Back PainInfo Center
If you have lumbar spinal stenosis, you may eventually be faced with a decision about whether to have surgery. However, you might be just as well off with physical therapy.
Lower back pain can be irritating at best and debilitating at worse. For some, simple lifestyle changes may make a huge difference.
Tests that let doctors look for clues inside the body may help solve medical conditions that cause back pain and other symptoms. However, balancing risks, benefits and costs for each procedure is the key to getting the best medical care.
Of all the parts of the body smoking can damage, the back doesn't seem like it would be one of them. Many smokers with lower back arthritis, however, may beg to differ. Smokers with this condition may not respond as well to treatment as nonsmokers.
Women, when it comes to pain, don’t just grin and bear it. Plenty of treatments have been shown to work.
Thinking about going under the knife for spine problems? It's a tough decision that patients and doctors should discuss. In some cases, the surgery might not make much difference.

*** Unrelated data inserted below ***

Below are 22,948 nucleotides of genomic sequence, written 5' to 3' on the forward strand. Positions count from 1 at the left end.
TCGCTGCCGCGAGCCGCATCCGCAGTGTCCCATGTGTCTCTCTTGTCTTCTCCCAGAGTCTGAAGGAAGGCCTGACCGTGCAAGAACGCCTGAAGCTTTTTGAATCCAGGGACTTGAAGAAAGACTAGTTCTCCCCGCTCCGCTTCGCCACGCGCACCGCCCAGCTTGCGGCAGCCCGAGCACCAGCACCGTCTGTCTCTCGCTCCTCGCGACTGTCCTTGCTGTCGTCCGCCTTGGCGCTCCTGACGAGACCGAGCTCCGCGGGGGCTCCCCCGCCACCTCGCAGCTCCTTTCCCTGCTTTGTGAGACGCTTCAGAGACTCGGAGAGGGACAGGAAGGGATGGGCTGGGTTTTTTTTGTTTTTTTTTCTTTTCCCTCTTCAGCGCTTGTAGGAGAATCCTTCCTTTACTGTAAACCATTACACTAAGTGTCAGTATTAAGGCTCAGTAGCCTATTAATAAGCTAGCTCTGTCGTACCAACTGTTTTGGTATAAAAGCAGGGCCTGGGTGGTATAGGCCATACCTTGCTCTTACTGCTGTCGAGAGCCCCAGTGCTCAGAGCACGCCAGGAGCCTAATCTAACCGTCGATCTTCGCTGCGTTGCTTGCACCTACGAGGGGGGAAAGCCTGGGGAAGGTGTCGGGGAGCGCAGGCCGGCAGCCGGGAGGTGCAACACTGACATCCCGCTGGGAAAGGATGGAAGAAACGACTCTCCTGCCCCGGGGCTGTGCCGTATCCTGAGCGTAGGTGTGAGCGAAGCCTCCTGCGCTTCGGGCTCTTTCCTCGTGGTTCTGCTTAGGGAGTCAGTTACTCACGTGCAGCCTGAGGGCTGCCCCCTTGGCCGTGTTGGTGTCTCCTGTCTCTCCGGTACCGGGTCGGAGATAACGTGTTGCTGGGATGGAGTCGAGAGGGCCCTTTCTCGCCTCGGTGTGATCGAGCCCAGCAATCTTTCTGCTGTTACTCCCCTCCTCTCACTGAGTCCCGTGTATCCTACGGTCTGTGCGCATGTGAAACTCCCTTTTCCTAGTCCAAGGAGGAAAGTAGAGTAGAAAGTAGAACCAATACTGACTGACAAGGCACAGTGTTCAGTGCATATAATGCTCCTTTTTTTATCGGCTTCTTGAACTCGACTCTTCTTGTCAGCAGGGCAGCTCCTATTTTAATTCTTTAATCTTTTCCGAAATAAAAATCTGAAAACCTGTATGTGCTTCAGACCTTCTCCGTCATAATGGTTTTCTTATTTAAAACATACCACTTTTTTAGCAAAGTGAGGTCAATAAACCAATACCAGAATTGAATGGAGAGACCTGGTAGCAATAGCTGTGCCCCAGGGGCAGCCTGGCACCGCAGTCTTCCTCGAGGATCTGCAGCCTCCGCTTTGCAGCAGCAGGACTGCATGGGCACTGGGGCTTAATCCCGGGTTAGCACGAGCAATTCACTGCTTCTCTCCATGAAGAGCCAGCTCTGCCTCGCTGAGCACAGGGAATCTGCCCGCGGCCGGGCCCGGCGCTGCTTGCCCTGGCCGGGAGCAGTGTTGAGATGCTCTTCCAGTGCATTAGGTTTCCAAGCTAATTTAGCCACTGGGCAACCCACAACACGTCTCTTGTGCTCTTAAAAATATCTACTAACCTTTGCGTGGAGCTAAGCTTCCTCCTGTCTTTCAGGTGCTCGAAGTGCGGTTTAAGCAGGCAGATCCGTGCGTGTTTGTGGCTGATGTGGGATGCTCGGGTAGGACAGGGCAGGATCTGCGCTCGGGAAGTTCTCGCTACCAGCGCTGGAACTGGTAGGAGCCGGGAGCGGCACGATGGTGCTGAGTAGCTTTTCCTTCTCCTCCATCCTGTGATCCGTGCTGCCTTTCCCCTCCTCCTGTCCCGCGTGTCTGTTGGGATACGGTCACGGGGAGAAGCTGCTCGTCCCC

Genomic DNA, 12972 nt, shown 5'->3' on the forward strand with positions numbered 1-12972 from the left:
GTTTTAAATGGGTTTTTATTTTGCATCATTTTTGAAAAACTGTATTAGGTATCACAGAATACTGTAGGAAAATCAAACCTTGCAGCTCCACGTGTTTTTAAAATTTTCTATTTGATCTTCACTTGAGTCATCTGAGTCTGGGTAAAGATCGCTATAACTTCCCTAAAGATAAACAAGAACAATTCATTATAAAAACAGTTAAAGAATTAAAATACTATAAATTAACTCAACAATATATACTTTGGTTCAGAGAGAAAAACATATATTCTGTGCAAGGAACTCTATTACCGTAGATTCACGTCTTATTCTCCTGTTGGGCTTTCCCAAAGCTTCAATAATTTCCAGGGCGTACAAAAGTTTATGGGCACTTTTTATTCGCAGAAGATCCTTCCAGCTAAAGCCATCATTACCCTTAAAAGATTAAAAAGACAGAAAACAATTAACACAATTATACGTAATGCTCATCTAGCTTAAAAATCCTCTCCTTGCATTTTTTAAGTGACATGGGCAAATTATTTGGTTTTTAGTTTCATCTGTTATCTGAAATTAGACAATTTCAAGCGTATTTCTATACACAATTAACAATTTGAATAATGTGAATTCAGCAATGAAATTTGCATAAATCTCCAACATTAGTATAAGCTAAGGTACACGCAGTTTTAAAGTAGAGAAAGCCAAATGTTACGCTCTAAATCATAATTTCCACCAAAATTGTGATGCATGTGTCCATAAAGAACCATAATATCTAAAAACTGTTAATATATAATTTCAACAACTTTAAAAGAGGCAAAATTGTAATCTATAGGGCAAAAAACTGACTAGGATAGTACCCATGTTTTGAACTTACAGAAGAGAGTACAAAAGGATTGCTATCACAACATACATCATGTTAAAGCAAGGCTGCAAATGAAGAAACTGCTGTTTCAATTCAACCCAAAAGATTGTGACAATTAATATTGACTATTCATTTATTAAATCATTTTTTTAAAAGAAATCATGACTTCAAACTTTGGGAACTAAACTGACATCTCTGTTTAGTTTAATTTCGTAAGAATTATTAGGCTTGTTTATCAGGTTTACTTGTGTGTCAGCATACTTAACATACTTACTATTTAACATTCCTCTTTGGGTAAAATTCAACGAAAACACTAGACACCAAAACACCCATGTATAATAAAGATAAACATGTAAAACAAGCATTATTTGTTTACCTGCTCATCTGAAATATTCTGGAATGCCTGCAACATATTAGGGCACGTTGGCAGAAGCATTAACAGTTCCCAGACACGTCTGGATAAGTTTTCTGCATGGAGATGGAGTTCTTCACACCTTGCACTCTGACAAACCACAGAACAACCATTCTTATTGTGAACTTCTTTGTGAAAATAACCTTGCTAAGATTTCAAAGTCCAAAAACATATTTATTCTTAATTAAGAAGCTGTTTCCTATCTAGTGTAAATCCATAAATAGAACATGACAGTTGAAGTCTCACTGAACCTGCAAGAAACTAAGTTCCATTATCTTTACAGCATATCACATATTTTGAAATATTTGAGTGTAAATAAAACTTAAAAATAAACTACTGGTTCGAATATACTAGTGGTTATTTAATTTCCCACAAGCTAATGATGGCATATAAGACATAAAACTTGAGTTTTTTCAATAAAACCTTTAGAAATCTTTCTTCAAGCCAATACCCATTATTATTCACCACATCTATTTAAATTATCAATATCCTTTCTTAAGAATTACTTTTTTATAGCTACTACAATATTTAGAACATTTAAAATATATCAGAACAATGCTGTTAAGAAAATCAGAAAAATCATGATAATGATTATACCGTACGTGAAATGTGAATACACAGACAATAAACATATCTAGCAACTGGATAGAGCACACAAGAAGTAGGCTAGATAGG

When a medication doesn't work, it can be a real pain in the back — literally. A common medication for back pain may not be helpful to patients.
Spinal stenosis tends to affect patients as they grow older. Surgery can provide relief, but those with even slight depression may face difficulties recovering.
Insomnia doesn't just affect patients at night — they often feel tired and less focused during the day, too. But patients may also experience back pain as a result of their sleepless nights.
Many have said they could feel a storm brewing through pain in their back. But is this sensation founded in science? A new study suggests the link between weather and pain may be nothing more than an old wives tale.